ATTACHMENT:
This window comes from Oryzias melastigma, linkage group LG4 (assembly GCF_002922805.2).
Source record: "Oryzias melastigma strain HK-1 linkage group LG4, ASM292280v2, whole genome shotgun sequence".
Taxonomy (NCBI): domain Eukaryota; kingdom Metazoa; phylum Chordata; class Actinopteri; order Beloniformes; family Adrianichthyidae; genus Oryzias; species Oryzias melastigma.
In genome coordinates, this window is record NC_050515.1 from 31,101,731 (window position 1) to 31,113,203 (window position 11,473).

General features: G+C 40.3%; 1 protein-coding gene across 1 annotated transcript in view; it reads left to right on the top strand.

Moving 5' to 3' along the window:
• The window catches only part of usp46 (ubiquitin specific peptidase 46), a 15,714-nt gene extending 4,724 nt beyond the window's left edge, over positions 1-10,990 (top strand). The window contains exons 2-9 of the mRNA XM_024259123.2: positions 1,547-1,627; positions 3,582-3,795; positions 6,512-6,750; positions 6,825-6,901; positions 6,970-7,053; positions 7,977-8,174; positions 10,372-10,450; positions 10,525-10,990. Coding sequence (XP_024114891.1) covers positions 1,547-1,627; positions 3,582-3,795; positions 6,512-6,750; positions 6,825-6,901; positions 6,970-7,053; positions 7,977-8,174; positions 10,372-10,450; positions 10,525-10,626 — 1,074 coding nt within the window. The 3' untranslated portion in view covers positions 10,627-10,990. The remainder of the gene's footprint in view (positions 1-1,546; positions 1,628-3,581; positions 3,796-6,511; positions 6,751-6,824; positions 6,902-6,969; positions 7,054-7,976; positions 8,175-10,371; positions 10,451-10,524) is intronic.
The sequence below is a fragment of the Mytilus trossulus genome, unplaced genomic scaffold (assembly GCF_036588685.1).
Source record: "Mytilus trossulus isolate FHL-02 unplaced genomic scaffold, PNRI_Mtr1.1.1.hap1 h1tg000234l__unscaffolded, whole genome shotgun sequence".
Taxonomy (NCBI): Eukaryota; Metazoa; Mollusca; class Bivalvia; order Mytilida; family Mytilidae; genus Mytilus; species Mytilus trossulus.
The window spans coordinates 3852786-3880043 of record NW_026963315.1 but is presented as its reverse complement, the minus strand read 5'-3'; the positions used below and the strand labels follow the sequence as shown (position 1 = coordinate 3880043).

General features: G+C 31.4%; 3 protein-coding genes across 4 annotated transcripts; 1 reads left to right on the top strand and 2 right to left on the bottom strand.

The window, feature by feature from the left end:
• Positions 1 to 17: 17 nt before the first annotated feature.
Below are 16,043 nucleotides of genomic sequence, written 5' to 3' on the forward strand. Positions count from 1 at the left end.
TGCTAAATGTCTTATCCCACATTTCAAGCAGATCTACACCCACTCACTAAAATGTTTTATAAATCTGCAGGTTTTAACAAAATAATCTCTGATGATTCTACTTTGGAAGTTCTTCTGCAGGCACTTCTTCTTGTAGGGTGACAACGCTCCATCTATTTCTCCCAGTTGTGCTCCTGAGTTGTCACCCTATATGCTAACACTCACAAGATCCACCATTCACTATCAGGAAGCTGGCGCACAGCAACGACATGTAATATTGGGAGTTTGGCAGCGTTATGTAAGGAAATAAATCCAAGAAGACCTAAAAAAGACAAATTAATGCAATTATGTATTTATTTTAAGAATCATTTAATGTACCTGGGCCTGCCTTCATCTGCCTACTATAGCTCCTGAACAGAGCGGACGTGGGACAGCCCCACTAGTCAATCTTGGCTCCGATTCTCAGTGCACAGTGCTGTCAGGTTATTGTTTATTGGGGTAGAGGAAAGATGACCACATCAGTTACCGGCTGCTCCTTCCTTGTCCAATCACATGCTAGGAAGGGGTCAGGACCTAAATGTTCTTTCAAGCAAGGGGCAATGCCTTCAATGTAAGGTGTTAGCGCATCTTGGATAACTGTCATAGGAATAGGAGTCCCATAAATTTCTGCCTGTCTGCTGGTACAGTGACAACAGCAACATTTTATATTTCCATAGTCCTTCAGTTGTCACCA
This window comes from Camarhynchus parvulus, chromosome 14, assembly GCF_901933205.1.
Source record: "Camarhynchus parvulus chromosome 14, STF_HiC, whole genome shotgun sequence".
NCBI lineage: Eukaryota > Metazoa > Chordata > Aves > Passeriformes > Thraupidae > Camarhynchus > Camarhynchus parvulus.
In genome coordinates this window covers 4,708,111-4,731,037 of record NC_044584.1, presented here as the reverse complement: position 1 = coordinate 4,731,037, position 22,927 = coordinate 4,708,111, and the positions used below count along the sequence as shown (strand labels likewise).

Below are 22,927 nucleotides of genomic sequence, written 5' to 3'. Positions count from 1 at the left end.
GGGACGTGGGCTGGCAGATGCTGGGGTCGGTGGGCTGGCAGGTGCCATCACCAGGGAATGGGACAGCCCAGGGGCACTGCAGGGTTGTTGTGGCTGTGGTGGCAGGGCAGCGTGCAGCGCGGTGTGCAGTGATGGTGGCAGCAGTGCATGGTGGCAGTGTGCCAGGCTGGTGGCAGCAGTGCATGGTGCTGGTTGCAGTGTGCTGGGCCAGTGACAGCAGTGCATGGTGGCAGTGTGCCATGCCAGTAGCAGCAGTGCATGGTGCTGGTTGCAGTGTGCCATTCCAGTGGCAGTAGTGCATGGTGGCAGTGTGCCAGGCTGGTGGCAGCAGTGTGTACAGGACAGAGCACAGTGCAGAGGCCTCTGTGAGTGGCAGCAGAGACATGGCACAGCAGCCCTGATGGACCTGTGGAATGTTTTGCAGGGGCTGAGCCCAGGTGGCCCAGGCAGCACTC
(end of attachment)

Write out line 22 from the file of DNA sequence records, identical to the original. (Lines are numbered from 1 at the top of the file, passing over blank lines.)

GGGACGTGGGCTGGCAGATGCTGGGGTCGGTGGGCTGGCAGGTGCCATCACCAGGGAATGGGACAGCCCAGGGGCACTGCAGGGTTGTTGTGGCTGTGGTGGCAGGGCAGCGTGCAGCGCGGTGTGCAGTGATGGTGGCAGCAGTGCATGGTGGCAGTGTGCCAGGCTGGTGGCAGCAGTGCATGGTGCTGGTTGCAGTGTGCTGGGCCAGTGACAGCAGTGCATGGTGGCAGTGTGCCATGCCAGTAGCAGCAGTGCATGGTGCTGGTTGCAGTGTGCCATTCCAGTGGCAGTAGTGCATGGTGGCAGTGTGCCAGGCTGGTGGCAGCAGTGTGTACAGGACAGAGCACAGTGCAGAGGCCTCTGTGAGTGGCAGCAGAGACATGGCACAGCAGCCCTGATGGACCTGTGGAATGTTTTGCAGGGGCTGAGCCCAGGTGGCCCAGGCAGCACTC